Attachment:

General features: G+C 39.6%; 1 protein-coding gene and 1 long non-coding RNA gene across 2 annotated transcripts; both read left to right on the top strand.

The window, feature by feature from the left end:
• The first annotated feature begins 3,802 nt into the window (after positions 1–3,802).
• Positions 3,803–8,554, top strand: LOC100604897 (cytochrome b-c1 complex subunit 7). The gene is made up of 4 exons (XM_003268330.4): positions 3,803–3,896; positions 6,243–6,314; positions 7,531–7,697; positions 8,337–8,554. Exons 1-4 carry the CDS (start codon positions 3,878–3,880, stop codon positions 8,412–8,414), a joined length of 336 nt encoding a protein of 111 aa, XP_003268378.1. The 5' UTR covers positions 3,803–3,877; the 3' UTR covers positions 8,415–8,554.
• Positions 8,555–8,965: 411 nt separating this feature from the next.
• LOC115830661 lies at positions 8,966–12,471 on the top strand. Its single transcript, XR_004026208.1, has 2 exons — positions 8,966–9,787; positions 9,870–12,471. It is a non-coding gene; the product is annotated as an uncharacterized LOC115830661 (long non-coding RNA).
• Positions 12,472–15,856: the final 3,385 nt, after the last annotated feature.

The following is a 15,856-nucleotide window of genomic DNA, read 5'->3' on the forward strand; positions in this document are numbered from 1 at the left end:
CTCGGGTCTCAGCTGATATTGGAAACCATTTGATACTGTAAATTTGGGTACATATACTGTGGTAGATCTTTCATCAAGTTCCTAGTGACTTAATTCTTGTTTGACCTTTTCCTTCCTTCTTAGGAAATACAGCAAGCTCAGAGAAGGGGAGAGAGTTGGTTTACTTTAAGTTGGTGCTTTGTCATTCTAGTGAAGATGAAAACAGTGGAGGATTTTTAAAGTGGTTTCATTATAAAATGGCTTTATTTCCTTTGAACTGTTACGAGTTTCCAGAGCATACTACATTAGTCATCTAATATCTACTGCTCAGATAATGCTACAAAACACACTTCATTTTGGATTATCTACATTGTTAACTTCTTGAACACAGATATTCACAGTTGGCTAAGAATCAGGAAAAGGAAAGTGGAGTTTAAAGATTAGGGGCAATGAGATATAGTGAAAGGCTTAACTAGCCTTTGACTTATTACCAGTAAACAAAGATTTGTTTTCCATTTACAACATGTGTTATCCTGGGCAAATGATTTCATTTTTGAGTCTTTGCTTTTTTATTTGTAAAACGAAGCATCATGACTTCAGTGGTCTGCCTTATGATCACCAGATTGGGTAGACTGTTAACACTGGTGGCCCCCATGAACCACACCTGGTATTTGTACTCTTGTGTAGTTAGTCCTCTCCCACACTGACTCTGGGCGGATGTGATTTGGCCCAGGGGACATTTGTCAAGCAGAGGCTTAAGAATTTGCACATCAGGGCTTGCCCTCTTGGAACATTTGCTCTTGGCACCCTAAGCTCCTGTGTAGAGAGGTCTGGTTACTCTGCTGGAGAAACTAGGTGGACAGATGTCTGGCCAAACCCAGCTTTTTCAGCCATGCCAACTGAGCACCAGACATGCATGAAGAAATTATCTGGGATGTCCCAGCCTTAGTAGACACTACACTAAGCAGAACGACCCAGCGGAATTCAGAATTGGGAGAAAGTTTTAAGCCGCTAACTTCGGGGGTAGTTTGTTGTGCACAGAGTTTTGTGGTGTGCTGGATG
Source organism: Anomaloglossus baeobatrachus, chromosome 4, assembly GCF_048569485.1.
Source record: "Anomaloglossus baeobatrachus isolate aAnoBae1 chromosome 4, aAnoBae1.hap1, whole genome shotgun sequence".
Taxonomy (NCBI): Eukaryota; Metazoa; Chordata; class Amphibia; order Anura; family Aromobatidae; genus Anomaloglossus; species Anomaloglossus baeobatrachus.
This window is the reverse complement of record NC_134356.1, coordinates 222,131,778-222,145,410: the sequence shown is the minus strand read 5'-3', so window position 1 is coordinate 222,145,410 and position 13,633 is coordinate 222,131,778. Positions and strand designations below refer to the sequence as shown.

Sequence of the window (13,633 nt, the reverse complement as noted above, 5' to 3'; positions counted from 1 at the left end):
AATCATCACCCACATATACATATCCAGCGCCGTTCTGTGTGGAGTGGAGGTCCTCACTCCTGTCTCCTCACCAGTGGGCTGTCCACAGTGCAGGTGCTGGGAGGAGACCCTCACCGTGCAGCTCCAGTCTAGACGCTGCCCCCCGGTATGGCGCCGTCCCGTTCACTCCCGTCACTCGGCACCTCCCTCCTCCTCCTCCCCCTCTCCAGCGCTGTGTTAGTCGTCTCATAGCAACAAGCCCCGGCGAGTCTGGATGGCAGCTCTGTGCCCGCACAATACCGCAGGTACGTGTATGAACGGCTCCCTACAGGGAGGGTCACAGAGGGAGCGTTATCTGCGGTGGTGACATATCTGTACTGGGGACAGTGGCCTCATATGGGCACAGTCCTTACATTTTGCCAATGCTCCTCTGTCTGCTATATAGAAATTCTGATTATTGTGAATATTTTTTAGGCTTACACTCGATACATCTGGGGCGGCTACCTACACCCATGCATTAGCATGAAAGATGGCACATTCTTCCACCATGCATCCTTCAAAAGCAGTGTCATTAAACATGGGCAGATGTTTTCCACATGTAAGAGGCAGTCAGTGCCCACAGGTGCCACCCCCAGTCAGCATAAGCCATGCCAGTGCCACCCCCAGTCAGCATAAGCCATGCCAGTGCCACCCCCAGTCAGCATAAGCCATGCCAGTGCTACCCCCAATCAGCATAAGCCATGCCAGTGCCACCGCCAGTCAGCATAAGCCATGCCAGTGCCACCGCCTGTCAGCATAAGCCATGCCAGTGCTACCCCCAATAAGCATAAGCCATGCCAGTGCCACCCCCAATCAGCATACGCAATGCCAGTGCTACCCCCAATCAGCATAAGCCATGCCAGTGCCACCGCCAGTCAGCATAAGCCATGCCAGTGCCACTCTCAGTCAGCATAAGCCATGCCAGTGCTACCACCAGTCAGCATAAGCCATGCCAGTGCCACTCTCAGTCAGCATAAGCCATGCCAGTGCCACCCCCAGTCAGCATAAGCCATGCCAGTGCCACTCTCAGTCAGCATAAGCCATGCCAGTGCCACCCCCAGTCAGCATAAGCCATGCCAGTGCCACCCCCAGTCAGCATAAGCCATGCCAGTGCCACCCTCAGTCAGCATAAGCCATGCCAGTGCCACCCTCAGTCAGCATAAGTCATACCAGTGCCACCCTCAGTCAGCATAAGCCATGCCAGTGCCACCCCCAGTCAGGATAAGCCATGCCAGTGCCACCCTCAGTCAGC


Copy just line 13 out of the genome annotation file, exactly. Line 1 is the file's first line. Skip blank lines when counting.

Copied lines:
This window is the reverse complement of record NC_134356.1, coordinates 222,131,778-222,145,410: the sequence shown is the minus strand read 5'-3', so window position 1 is coordinate 222,145,410 and position 13,633 is coordinate 222,131,778. Positions and strand designations below refer to the sequence as shown.